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Thursday, June 17, 2021

Uganda Sees Sharp Rise in COVID-19 Cases

Observe SOPs or face second lock down looming

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KAMPALA – Uganda is seeing a sharp increase in COVID-19 cases, forcing its health officials to take stern emergency measures. From 200 cases per day in April, the East African country is now recording over 1,000 cases per day amid a looming vaccine shortage.

“In the last two days we have registered over 1000 cases including in school with some death. I callup members of the public to observe the SOPs (Standard Operating Procedures) or else there is another lockdown,” Dr Diana Atwine said.

Addressing journalists after presiding over Ernest Cook Ultrasound Research and Education Institute (ECUREI) graduation May 28, 2021, Dr Atwine urged the graduates to focus on their jobs, treat patients with love and care.

This was after laying a foundation stone for ECUREI block at the Institute in Mengo along Balintuma road. Prof. George Kawoya, Deputy Principal, ECUREI urged the Permanent Secretary for government support toward the building.

At the Ministry of Health, hundreds of people line up standing, others sitting, as the line snakes its way to the vaccination tent.   

Uganda’s COVID-19 cases stand at 44,594, with 361 deaths. Dr. Yonas Tegegn Woldemariam, the country’s representative at the World Health Organization, spells out the rate at which the coronavirus is spreading in Uganda.   

“On the week starting from 25 April, Uganda reported 256 cases. The week starting 2nd May, that number went up to 411. The week of the 9th of May, the number went to 475.  And the week of the 16 May, the number has already reached 1,060,” he said.  

Kampala is among 10 districts that have recorded a high number of cases.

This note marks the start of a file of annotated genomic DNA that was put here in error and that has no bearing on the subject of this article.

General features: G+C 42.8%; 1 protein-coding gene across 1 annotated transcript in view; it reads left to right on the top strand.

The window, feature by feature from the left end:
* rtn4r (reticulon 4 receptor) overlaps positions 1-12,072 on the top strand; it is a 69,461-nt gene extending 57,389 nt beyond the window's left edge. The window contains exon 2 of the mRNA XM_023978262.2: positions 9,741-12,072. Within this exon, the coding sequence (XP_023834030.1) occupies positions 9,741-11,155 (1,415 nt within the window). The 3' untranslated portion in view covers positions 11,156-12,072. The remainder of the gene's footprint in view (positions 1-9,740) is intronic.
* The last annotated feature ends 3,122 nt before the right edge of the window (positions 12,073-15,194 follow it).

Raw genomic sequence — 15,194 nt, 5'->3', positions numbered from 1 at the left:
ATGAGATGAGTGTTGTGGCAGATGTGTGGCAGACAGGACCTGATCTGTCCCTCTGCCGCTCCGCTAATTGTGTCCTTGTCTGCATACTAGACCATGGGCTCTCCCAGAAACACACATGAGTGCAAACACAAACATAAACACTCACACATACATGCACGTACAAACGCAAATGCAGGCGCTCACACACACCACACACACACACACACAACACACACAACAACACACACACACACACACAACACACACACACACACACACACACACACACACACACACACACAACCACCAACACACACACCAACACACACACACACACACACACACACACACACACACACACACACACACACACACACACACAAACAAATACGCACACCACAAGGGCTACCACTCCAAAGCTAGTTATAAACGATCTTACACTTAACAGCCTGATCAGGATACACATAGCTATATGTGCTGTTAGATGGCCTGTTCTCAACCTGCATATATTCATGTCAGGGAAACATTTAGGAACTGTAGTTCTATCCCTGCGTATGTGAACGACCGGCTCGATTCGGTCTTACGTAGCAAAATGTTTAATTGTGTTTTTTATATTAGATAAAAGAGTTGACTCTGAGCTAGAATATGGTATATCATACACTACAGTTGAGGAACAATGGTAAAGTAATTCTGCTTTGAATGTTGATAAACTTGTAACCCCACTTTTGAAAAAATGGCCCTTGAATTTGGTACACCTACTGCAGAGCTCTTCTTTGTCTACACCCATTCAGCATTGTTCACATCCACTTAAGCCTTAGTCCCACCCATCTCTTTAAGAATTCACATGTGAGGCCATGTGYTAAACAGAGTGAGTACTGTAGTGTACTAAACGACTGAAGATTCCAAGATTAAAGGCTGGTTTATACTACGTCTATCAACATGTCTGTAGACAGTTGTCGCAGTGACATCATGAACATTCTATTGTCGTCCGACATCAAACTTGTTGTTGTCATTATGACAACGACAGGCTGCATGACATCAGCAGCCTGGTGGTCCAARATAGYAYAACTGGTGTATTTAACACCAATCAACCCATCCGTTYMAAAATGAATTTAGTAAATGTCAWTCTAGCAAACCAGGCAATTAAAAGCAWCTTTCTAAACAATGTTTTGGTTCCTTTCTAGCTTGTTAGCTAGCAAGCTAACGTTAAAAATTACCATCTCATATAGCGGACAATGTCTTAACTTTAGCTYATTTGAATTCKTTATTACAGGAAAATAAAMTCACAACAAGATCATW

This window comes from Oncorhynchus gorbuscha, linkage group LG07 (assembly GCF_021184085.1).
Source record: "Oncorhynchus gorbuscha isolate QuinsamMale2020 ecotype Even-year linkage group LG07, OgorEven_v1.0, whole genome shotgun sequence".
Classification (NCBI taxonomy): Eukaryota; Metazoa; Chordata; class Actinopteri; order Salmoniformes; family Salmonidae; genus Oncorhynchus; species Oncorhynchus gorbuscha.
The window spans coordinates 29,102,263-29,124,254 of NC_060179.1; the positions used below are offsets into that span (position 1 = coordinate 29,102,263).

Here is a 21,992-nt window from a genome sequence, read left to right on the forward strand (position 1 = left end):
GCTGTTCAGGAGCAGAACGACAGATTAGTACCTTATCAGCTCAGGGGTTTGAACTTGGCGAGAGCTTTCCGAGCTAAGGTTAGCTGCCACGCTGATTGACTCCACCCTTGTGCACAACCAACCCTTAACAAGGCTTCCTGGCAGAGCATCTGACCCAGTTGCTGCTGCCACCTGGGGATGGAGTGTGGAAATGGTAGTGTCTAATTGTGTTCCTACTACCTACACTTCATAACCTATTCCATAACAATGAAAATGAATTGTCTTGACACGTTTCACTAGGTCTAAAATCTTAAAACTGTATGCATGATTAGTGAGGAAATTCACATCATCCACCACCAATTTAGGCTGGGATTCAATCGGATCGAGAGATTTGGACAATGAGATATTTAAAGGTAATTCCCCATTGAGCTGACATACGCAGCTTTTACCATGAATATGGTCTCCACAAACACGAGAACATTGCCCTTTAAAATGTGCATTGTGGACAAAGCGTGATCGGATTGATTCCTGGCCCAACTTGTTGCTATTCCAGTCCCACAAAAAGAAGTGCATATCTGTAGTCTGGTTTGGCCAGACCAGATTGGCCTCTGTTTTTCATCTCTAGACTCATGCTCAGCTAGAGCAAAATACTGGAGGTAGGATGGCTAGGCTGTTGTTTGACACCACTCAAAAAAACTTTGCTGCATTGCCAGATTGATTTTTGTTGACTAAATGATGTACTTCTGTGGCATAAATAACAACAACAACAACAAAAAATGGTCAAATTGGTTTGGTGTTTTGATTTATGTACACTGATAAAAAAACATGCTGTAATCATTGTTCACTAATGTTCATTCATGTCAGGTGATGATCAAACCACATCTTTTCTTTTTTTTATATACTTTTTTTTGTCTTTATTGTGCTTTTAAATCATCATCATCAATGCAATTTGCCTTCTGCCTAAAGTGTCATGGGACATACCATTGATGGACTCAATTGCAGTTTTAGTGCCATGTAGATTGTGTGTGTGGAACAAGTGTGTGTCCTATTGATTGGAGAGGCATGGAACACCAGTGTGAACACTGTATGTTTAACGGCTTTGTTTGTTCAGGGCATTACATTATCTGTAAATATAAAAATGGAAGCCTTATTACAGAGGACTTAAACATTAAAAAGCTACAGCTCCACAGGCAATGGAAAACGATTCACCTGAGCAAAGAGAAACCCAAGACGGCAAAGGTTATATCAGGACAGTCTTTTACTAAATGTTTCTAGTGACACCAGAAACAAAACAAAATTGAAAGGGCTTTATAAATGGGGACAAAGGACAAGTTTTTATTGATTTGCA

Odoi Paul, 39, is among the many who thronged to the Ministry of Health on Thursday to get their first jab. 

“To make sure that I’m free from COVID-19. Like in India, people are dying, in USA. Like, that is why I say, let me also go and save my life before such a thing happens in our country,” said Paul.   

Dr. Henry Mwebesa, the director of health services, notes that it has taken the country less than 10 days to get to a full-blown pandemic.   

The most affected group is people between the ages of 20 and 39, and the number of severely and critically ill COVID-19 patients is higher than it was in the first wave.   

Dr. Mwebesa says officials are making tough decisions to ensure that people in densely populated areas such as Kampala get the vaccine. 

“To also note with concern that some districts, especially in the Eastern and Northern regions, have not performed as well. So, the strategic committee meeting of the Ministry of Health resolved that vaccines be withdrawn from the poorly performing districts, and that the exercise should commence 27th May, which is today,” he said.  

In March, Uganda received 964,000 doses of COVID-19 vaccine from the COVAX facility, with 100,000 doses coming from India. Since March 10, about 550,000 people have been vaccinated with the AstraZeneca vaccine.   

A second batch of vaccines has started this month.

“The supply we were expecting in May hasn’t come, and it’s unlikely to come in June. So, we are working towards seeing where we can get an alternative supplier other than India. Globally, now there is a big effort for big countries which have excess to vaccines to donate, so, we are looking into whether we will benefit from that,” he said.  

To show the full extent of the second wave, tonight the three major local television stations in Uganda will anchor a joint news bulletin under the theme, Act or Perish. 

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